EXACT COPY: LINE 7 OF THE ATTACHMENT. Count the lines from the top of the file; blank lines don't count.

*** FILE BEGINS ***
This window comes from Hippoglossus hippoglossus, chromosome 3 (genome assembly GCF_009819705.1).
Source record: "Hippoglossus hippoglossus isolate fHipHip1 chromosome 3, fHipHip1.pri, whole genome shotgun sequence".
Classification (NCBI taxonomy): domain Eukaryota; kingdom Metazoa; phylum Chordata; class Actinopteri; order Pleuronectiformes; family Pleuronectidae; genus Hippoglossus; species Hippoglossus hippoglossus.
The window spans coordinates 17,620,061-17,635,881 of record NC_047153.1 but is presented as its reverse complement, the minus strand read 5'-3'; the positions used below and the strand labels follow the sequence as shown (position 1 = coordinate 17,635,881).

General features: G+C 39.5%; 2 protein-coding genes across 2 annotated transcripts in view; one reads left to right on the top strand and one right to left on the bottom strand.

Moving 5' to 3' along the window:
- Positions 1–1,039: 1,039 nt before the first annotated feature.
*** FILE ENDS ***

- Positions 1–1,039: 1,039 nt before the first annotated feature.